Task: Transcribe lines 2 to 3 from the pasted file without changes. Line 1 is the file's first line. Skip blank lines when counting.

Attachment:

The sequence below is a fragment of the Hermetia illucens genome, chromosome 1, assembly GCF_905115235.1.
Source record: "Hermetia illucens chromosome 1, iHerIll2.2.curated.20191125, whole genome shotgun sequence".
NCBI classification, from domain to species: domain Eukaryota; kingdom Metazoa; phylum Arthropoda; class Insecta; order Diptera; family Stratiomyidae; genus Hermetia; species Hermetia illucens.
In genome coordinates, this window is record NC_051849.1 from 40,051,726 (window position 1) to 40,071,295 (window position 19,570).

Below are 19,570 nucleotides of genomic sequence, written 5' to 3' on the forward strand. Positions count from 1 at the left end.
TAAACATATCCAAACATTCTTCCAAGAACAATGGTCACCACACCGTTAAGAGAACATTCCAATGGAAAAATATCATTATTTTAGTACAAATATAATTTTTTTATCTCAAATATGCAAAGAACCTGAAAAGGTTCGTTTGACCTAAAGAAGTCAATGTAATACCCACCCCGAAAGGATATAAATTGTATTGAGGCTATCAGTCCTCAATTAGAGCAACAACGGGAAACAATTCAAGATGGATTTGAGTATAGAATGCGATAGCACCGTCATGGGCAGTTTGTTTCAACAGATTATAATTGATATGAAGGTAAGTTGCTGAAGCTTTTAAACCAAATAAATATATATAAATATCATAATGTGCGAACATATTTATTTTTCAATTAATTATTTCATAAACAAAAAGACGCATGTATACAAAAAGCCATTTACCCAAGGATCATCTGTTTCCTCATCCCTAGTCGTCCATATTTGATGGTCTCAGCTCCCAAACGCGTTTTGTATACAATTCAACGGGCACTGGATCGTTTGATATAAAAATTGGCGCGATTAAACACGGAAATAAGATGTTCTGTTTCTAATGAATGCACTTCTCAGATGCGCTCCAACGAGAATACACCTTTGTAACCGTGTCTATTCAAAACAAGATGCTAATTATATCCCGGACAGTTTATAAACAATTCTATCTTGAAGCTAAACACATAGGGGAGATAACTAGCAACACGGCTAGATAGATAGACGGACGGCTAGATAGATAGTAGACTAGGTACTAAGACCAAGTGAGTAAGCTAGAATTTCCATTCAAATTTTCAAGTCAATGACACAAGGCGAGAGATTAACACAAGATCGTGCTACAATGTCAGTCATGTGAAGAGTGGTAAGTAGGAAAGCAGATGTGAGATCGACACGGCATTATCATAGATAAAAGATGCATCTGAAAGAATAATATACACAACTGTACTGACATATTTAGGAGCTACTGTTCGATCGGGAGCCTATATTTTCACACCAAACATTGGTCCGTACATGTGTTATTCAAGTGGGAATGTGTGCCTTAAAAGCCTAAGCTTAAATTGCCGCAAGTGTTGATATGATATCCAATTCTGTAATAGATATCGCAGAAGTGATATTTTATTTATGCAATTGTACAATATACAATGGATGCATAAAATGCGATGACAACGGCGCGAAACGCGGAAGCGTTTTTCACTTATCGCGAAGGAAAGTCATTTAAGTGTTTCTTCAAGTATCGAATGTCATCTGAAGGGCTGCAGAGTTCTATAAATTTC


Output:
Source record: "Hermetia illucens chromosome 1, iHerIll2.2.curated.20191125, whole genome shotgun sequence".
NCBI classification, from domain to species: domain Eukaryota; kingdom Metazoa; phylum Arthropoda; class Insecta; order Diptera; family Stratiomyidae; genus Hermetia; species Hermetia illucens.